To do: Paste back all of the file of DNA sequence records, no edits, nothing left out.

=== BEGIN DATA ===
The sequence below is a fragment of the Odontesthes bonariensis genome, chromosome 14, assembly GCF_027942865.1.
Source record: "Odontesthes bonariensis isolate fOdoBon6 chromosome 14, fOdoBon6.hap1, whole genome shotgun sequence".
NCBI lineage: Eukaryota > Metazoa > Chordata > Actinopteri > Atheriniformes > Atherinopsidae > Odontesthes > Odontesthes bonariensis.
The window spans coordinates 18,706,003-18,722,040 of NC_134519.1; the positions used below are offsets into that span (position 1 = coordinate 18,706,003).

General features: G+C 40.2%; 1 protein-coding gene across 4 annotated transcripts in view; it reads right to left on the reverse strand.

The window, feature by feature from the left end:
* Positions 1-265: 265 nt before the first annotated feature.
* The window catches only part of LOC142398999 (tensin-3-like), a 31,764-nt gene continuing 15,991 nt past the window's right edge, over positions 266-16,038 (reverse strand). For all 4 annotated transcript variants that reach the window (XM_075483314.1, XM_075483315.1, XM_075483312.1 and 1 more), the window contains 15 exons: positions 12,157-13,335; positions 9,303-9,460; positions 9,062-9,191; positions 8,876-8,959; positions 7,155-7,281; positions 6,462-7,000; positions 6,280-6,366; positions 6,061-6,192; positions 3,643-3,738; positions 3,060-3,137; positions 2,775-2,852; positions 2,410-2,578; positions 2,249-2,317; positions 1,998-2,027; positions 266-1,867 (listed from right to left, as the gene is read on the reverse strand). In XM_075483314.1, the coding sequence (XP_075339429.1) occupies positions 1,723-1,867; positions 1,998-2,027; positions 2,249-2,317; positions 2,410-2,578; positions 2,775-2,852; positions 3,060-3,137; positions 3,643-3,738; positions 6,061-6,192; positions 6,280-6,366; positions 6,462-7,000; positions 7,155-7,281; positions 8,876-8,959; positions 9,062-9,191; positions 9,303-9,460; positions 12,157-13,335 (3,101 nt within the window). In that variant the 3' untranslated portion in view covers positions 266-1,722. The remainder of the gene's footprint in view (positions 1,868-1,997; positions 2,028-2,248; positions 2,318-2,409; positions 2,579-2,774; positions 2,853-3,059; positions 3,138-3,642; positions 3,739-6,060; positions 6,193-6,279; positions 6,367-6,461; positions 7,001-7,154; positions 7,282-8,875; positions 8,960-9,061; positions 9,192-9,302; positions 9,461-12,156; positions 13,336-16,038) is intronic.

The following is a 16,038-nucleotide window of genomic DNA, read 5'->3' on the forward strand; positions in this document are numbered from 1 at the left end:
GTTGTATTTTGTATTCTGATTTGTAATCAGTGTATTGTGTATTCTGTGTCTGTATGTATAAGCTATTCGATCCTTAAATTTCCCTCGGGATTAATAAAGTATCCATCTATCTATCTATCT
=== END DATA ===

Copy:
The sequence below is a fragment of the Odontesthes bonariensis genome, chromosome 14, assembly GCF_027942865.1.
Source record: "Odontesthes bonariensis isolate fOdoBon6 chromosome 14, fOdoBon6.hap1, whole genome shotgun sequence".
NCBI lineage: Eukaryota > Metazoa > Chordata > Actinopteri > Atheriniformes > Atherinopsidae > Odontesthes > Odontesthes bonariensis.
The window spans coordinates 18,706,003-18,722,040 of NC_134519.1; the positions used below are offsets into that span (position 1 = coordinate 18,706,003).

General features: G+C 40.2%; 1 protein-coding gene across 4 annotated transcripts in view; it reads right to left on the reverse strand.

The window, feature by feature from the left end:
* Positions 1-265: 265 nt before the first annotated feature.
* The window catches only part of LOC142398999 (tensin-3-like), a 31,764-nt gene continuing 15,991 nt past the window's right edge, over positions 266-16,038 (reverse strand). For all 4 annotated transcript variants that reach the window (XM_075483314.1, XM_075483315.1, XM_075483312.1 and 1 more), the window contains 15 exons: positions 12,157-13,335; positions 9,303-9,460; positions 9,062-9,191; positions 8,876-8,959; positions 7,155-7,281; positions 6,462-7,000; positions 6,280-6,366; positions 6,061-6,192; positions 3,643-3,738; positions 3,060-3,137; positions 2,775-2,852; positions 2,410-2,578; positions 2,249-2,317; positions 1,998-2,027; positions 266-1,867 (listed from right to left, as the gene is read on the reverse strand). In XM_075483314.1, the coding sequence (XP_075339429.1) occupies positions 1,723-1,867; positions 1,998-2,027; positions 2,249-2,317; positions 2,410-2,578; positions 2,775-2,852; positions 3,060-3,137; positions 3,643-3,738; positions 6,061-6,192; positions 6,280-6,366; positions 6,462-7,000; positions 7,155-7,281; positions 8,876-8,959; positions 9,062-9,191; positions 9,303-9,460; positions 12,157-13,335 (3,101 nt within the window). In that variant the 3' untranslated portion in view covers positions 266-1,722. The remainder of the gene's footprint in view (positions 1,868-1,997; positions 2,028-2,248; positions 2,318-2,409; positions 2,579-2,774; positions 2,853-3,059; positions 3,138-3,642; positions 3,739-6,060; positions 6,193-6,279; positions 6,367-6,461; positions 7,001-7,154; positions 7,282-8,875; positions 8,960-9,061; positions 9,192-9,302; positions 9,461-12,156; positions 13,336-16,038) is intronic.

The following is a 16,038-nucleotide window of genomic DNA, read 5'->3' on the forward strand; positions in this document are numbered from 1 at the left end:
GTTGTATTTTGTATTCTGATTTGTAATCAGTGTATTGTGTATTCTGTGTCTGTATGTATAAGCTATTCGATCCTTAAATTTCCCTCGGGATTAATAAAGTATCCATCTATCTATCTATCT